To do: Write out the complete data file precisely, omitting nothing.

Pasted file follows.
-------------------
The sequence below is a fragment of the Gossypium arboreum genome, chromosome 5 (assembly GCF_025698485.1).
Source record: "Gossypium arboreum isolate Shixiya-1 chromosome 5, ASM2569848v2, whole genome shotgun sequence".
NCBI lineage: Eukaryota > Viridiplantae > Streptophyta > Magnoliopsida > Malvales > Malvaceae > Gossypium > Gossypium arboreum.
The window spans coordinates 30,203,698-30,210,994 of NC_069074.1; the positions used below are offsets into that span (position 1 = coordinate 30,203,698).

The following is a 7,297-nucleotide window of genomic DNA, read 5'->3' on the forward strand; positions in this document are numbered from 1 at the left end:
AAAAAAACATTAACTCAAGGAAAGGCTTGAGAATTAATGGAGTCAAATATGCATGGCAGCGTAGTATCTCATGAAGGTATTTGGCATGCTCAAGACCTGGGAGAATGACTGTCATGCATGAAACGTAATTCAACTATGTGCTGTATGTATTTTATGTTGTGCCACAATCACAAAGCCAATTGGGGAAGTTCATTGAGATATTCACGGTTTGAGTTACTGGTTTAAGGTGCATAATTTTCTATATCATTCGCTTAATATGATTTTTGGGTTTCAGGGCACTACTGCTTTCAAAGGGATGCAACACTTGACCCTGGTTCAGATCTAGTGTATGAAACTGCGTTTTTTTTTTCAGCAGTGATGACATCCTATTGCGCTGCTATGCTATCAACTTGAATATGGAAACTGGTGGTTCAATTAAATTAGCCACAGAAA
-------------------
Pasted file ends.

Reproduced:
The sequence below is a fragment of the Gossypium arboreum genome, chromosome 5 (assembly GCF_025698485.1).
Source record: "Gossypium arboreum isolate Shixiya-1 chromosome 5, ASM2569848v2, whole genome shotgun sequence".
NCBI lineage: Eukaryota > Viridiplantae > Streptophyta > Magnoliopsida > Malvales > Malvaceae > Gossypium > Gossypium arboreum.
The window spans coordinates 30,203,698-30,210,994 of NC_069074.1; the positions used below are offsets into that span (position 1 = coordinate 30,203,698).

The following is a 7,297-nucleotide window of genomic DNA, read 5'->3' on the forward strand; positions in this document are numbered from 1 at the left end:
AAAAAAACATTAACTCAAGGAAAGGCTTGAGAATTAATGGAGTCAAATATGCATGGCAGCGTAGTATCTCATGAAGGTATTTGGCATGCTCAAGACCTGGGAGAATGACTGTCATGCATGAAACGTAATTCAACTATGTGCTGTATGTATTTTATGTTGTGCCACAATCACAAAGCCAATTGGGGAAGTTCATTGAGATATTCACGGTTTGAGTTACTGGTTTAAGGTGCATAATTTTCTATATCATTCGCTTAATATGATTTTTGGGTTTCAGGGCACTACTGCTTTCAAAGGGATGCAACACTTGACCCTGGTTCAGATCTAGTGTATGAAACTGCGTTTTTTTTTTCAGCAGTGATGACATCCTATTGCGCTGCTATGCTATCAACTTGAATATGGAAACTGGTGGTTCAATTAAATTAGCCACAGAAA